The Codebreakers - Enigma, Bletchley Park and the Battle of the Atlantic

Wednesday 9th December 2009, 6:30 pm.

Speaker: Dr. Mark Baldwin.

University of Edinburgh Informatics Forum, 10 Crichton Street, Edinburgh, EH8 9AB - map (click on Informatics Forum in the list of buildings).

This talk is free of charge. Refreshments available from 6:00 pm.

Synopsis

One of the Second World War's most fascinating stories is that of the Enigma machine, a portable encryption device widely used by the Germans, whose ciphers they believed to be totally secure. Nevertheless, by mathematical analysis and modern technology (and a certain amount of good luck), the Allies devised techniques for 'breaking' Enigma ciphers, and thus read several million German messages, providing a wealth of reliable Intelligence. The attack on Enigma, initiated by the Poles in the 1930s, was later perfected by the British at Bletchley Park, today open to the public as a museum site.

The Intelligence gained was of immense value to the Allies in virtually every theatre of war, but nowhere more so than in the Battle of the Atlantic, that fierce conflict which lasted nearly six years and cost over 60,000 lives. Dr Baldwin uses the Battle of the Atlantic to exemplify the importance of codebreaking in winning the war.

After the presentation, the audience are invited to take part in a hands-on practical demonstration of one of the few surviving Enigma machines. Only about 200 are known to survive worldwide; of these, only about a dozen are in public collections in Britain. As these machines are so rare, Dr Baldwin is providing a unusual opportunity for the audience not just to view, but also to operate, an original 4-rotor Enigma machine (i.e. the more sophisticated model, developed for the U-Boat service in 1942). This is of particular interest, as there is no working machine on permanent public display anywhere in England north of Bletchley Park, and nowhere at all in Wales or Ireland. [The National Museum of Scotland does have a 4 rotor machine that is currently on display in the "Wonderful Things" section of level 5].

About the speaker

 

After graduating from Cambridge University in Mechanical Sciences (with Honours), Mark Baldwin worked for a consulting civil engineering firm on a variety of projects, including London's Victoria Line, and Newcastle's Central Motorway East. On achieving chartered status, he enrolled as a postgraduate student at Imperial College, London, and obtained a Master's Degree in Soil Mechanics (with Distinction).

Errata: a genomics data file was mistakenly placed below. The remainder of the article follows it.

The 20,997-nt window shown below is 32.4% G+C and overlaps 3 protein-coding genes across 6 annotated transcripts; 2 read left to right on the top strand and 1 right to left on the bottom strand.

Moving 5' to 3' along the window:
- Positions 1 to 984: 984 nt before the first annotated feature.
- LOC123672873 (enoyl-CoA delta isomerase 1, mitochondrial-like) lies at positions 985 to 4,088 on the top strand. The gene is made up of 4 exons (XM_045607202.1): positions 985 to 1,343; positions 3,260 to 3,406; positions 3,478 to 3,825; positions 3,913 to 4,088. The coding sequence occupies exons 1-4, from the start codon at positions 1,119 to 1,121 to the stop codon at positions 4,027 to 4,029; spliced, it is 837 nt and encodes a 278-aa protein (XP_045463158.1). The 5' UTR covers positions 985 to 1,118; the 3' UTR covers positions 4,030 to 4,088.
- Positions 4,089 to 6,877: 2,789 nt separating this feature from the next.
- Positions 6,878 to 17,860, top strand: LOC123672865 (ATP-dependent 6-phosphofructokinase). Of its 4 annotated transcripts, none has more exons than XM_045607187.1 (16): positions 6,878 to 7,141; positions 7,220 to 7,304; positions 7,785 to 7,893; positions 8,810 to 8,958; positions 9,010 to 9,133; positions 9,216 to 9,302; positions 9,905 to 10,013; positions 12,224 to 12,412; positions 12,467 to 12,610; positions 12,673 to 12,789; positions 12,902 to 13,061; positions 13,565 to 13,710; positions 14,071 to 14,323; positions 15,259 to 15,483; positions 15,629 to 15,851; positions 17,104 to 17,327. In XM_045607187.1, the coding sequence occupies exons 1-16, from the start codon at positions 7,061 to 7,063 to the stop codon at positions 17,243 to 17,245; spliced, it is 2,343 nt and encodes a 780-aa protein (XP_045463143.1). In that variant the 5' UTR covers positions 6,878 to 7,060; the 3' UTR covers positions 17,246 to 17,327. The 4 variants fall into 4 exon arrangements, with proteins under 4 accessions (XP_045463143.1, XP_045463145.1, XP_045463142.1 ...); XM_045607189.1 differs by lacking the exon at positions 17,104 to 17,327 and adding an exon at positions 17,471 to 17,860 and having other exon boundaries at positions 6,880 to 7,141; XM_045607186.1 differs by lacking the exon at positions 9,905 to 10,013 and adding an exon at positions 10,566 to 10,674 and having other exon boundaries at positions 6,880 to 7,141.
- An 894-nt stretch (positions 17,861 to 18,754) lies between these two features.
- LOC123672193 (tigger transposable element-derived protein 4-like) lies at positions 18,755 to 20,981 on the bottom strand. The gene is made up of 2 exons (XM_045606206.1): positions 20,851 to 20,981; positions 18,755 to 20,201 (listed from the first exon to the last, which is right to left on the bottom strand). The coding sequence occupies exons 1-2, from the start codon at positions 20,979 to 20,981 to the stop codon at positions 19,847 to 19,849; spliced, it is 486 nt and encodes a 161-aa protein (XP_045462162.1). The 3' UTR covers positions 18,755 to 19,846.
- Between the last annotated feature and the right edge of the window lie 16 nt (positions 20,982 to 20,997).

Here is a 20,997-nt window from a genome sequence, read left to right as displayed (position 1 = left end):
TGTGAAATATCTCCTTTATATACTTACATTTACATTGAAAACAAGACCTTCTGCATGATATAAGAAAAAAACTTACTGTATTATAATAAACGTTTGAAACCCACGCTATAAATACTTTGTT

Accepting the offer of a lectureship at Imperial, he spent 15 years on the Civil Engineering Department staff, with particular respon-sibility for the undergraduate course 'Engineering & the Environment'. During this time, he was awarded a doctorate for his thesis on modern commercial inland waterways.
In 1986, he and his family moved to Shropshire to develop the book-selling and publishing business which he had established with his wife as a part-time venture in 1978. The Baldwins' bookshop is largely second-hand, holding a general stock. However, one important speciality is WW2 Intelligence & Codebreaking, and they have published six books on this subject.

For over ten years, Dr Baldwin has spoken widely on WW2 Intelligence, focussing especially on the story of the Enigma machine and Bletchley Park. These presentations have been warmly received at venues from Pitlochry and Edinburgh to Birmingham, Ipswich, Hastings, Falmouth, Belfast, and the Channel Islands, by a variety of audiences including professional, commercial, and educational, as well as the general public in theatres and festivals. A Polish lecture tour in 2004 was particularly well received, as no other Englishman had ever toured Poland with an Enigma machine, and in 2005 he spoke in Germany itself. In 2006 he mounted an Enigma display for the Imperial War Museum travelling exhibition in Shrewsbury, and gave a series of lectures on 'The Secret War' aboard a cruise ship. In 2008 he delivered 50 presentations, including a second Polish lecture tour, and this year he has delivered another 'Secret War' series on a cruise ship, and mounted an Enigma display at RAF Cosford's Air Show. He also has further engagements to speak at venues from Northampton to Brussels, Wells and Derby.

Having delivered 270 presentations, he is currently one of Britain's most experienced speakers on the Enigma machine and the work of the WW2 codebreakers.

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